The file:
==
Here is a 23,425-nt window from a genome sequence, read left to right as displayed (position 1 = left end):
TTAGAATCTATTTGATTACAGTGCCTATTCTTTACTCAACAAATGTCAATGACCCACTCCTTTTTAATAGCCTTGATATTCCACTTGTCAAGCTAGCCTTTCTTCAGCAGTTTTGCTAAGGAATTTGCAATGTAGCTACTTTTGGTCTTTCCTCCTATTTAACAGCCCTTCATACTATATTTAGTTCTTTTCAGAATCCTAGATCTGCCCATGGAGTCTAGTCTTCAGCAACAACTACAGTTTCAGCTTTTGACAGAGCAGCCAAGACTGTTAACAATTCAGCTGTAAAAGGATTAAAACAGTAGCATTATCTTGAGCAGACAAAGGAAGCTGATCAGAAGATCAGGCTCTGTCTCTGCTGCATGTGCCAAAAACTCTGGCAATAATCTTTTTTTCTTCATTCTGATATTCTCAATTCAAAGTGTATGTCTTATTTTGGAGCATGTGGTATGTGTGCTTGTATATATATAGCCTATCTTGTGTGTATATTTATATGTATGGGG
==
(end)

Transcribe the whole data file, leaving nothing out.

Here is a 23,425-nt window from a genome sequence, read left to right as displayed (position 1 = left end):
TTAGAATCTATTTGATTACAGTGCCTATTCTTTACTCAACAAATGTCAATGACCCACTCCTTTTTAATAGCCTTGATATTCCACTTGTCAAGCTAGCCTTTCTTCAGCAGTTTTGCTAAGGAATTTGCAATGTAGCTACTTTTGGTCTTTCCTCCTATTTAACAGCCCTTCATACTATATTTAGTTCTTTTCAGAATCCTAGATCTGCCCATGGAGTCTAGTCTTCAGCAACAACTACAGTTTCAGCTTTTGACAGAGCAGCCAAGACTGTTAACAATTCAGCTGTAAAAGGATTAAAACAGTAGCATTATCTTGAGCAGACAAAGGAAGCTGATCAGAAGATCAGGCTCTGTCTCTGCTGCATGTGCCAAAAACTCTGGCAATAATCTTTTTTTCTTCATTCTGATATTCTCAATTCAAAGTGTATGTCTTATTTTGGAGCATGTGGTATGTGTGCTTGTATATATATAGCCTATCTTGTGTGTATATTTATATGTATGGGG